She took up to Judo when she was six. Her mother was a black belt and hence she was introduced to the sport. The genes from her mother transferred to her took shape in she becoming a judo champion. She won two national championships by the time she was 15. But all this came at the cause of her being abused by her coach. When she had the courage to discuss about this, she moved away from that coach and the culprit was convicted.
She could not participate in the 2008 Olympics as USA, the country she was representing, did not qualify in Judo. In 2010 when she was 20, she won the world championship in her category. When she was training for the 2012 Olympics in Japan, she heard her left knee snap; her MCL had torn. Just 5 months after her injury, she went on to win the Olympic gold. She was the first American to win an Olympic Judo gold.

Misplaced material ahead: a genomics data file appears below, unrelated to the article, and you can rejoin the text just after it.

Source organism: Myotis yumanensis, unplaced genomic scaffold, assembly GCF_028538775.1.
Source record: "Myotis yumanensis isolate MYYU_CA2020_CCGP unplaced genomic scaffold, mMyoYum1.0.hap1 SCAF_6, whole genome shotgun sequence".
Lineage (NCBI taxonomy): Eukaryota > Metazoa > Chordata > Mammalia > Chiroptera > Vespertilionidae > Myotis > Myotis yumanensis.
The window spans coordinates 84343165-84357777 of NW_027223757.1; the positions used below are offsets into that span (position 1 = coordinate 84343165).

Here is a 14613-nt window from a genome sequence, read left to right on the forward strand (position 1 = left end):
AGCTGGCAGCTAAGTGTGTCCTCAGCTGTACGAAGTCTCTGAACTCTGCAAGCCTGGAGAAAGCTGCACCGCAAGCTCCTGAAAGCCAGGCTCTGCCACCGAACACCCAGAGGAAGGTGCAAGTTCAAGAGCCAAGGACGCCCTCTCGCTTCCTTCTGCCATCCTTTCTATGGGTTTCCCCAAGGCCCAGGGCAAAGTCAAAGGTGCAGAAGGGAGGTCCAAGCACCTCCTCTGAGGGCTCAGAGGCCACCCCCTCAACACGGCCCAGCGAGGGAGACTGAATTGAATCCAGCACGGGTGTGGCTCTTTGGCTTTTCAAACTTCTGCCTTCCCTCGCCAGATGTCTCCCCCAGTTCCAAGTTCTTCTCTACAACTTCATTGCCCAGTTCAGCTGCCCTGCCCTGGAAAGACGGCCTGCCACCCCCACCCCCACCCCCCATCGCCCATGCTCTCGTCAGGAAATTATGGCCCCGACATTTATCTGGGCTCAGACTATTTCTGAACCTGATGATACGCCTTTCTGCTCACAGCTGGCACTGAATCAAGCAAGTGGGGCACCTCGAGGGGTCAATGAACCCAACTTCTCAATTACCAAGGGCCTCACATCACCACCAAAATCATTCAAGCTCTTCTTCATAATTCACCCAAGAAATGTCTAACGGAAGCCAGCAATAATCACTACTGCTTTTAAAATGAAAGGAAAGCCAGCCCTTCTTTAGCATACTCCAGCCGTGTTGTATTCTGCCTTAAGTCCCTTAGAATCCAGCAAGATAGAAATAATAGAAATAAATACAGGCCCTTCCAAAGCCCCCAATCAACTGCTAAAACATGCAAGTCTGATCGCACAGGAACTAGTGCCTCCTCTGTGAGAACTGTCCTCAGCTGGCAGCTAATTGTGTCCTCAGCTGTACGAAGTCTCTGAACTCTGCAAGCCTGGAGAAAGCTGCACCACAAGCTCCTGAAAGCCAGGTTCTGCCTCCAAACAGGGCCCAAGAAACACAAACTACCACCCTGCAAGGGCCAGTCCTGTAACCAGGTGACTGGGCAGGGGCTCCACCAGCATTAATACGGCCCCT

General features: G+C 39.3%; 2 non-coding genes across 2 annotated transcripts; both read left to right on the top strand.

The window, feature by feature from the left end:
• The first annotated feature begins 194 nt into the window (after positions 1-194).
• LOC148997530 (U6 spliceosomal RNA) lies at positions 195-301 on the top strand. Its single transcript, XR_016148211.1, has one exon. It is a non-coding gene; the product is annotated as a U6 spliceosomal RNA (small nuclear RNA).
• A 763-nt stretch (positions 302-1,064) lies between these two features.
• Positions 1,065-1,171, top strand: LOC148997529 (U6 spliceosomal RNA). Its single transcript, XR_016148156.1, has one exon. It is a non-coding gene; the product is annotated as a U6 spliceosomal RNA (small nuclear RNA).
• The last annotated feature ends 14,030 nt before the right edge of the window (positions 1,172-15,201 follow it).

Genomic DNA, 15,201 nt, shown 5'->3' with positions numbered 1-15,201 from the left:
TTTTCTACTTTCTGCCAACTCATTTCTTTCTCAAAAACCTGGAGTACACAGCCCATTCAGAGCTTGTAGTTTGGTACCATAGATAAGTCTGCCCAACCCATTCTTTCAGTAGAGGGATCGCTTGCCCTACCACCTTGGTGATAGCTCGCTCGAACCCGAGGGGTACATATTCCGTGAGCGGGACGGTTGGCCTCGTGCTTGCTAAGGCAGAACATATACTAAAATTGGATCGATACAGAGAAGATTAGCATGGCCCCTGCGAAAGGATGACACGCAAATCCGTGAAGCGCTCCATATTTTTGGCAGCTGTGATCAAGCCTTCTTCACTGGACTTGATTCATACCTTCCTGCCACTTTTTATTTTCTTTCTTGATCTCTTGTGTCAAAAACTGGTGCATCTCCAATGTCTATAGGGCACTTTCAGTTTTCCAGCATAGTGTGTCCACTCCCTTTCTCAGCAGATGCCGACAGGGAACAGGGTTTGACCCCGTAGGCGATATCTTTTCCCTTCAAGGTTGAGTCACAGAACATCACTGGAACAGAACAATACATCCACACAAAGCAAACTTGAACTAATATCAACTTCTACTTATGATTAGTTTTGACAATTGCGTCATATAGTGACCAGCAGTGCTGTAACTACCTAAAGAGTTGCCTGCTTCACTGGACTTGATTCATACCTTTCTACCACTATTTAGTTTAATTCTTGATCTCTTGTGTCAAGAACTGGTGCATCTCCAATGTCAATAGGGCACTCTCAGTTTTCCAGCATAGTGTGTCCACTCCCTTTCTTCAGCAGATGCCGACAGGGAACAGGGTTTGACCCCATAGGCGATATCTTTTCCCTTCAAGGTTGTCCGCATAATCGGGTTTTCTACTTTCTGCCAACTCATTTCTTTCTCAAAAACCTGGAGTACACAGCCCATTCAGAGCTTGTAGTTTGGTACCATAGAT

But her knee had not completely recovered. There was pain and on examination it was found that her knee has been dislocating for the past one year without her knowledge. She needed a reconstructive surgery. All her well-wishers said that she could call it a day… She already had a world championship and an Olympic gold medal.
But she was in judo not just to win medals; she was in judo because that was the love of her life. She was in braces; she could not even walk, and she knew that she could not participate in any event, the whole of 2013.
Kayla Harrison was only motivated by the setback the surgery created. She wanted to come back stronger, and did she? Of course, a champion would, and she was one. Early 2014, she started training and participated in the world championships. She was not ready, but she managed to move up to the semifinals. This made her only stronger and in 2016 Olympics, she became the first non-Asian woman to defend her gold medal. This was some sort of an achievement, which puts her in the list of legends in that sport.
Kayla Harrison showed that when you give yourself to the sport, the medals come your way.